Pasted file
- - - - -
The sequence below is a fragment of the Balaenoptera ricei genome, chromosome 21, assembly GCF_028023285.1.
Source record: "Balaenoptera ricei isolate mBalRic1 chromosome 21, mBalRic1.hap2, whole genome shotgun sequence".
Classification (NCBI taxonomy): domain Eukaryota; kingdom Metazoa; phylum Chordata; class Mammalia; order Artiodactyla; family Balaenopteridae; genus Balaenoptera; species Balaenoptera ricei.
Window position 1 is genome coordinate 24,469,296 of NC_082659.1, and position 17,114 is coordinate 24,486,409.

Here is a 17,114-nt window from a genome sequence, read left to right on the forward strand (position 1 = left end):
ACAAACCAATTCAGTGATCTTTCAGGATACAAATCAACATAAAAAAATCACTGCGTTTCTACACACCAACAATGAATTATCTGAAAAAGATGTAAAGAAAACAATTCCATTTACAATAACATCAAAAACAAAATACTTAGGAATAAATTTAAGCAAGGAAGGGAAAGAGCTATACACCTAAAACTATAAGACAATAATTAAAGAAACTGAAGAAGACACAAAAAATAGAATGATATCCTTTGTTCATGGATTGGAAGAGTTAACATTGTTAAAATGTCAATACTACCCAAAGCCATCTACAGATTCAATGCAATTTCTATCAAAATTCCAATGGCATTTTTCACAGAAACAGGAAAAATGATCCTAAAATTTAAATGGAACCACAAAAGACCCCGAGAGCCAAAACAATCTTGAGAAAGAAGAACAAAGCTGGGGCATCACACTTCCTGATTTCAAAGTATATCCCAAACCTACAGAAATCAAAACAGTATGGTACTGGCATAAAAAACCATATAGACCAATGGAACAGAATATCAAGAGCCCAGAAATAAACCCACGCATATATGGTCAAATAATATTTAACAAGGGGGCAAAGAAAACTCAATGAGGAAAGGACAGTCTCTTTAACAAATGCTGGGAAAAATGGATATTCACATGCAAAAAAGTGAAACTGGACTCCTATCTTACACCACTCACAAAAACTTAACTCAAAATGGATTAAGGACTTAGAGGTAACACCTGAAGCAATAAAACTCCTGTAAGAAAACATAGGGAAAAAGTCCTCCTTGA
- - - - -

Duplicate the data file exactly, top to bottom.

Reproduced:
The sequence below is a fragment of the Balaenoptera ricei genome, chromosome 21, assembly GCF_028023285.1.
Source record: "Balaenoptera ricei isolate mBalRic1 chromosome 21, mBalRic1.hap2, whole genome shotgun sequence".
Classification (NCBI taxonomy): domain Eukaryota; kingdom Metazoa; phylum Chordata; class Mammalia; order Artiodactyla; family Balaenopteridae; genus Balaenoptera; species Balaenoptera ricei.
Window position 1 is genome coordinate 24,469,296 of NC_082659.1, and position 17,114 is coordinate 24,486,409.

Here is a 17,114-nt window from a genome sequence, read left to right on the forward strand (position 1 = left end):
ACAAACCAATTCAGTGATCTTTCAGGATACAAATCAACATAAAAAAATCACTGCGTTTCTACACACCAACAATGAATTATCTGAAAAAGATGTAAAGAAAACAATTCCATTTACAATAACATCAAAAACAAAATACTTAGGAATAAATTTAAGCAAGGAAGGGAAAGAGCTATACACCTAAAACTATAAGACAATAATTAAAGAAACTGAAGAAGACACAAAAAATAGAATGATATCCTTTGTTCATGGATTGGAAGAGTTAACATTGTTAAAATGTCAATACTACCCAAAGCCATCTACAGATTCAATGCAATTTCTATCAAAATTCCAATGGCATTTTTCACAGAAACAGGAAAAATGATCCTAAAATTTAAATGGAACCACAAAAGACCCCGAGAGCCAAAACAATCTTGAGAAAGAAGAACAAAGCTGGGGCATCACACTTCCTGATTTCAAAGTATATCCCAAACCTACAGAAATCAAAACAGTATGGTACTGGCATAAAAAACCATATAGACCAATGGAACAGAATATCAAGAGCCCAGAAATAAACCCACGCATATATGGTCAAATAATATTTAACAAGGGGGCAAAGAAAACTCAATGAGGAAAGGACAGTCTCTTTAACAAATGCTGGGAAAAATGGATATTCACATGCAAAAAAGTGAAACTGGACTCCTATCTTACACCACTCACAAAAACTTAACTCAAAATGGATTAAGGACTTAGAGGTAACACCTGAAGCAATAAAACTCCTGTAAGAAAACATAGGGAAAAAGTCCTCCTTGA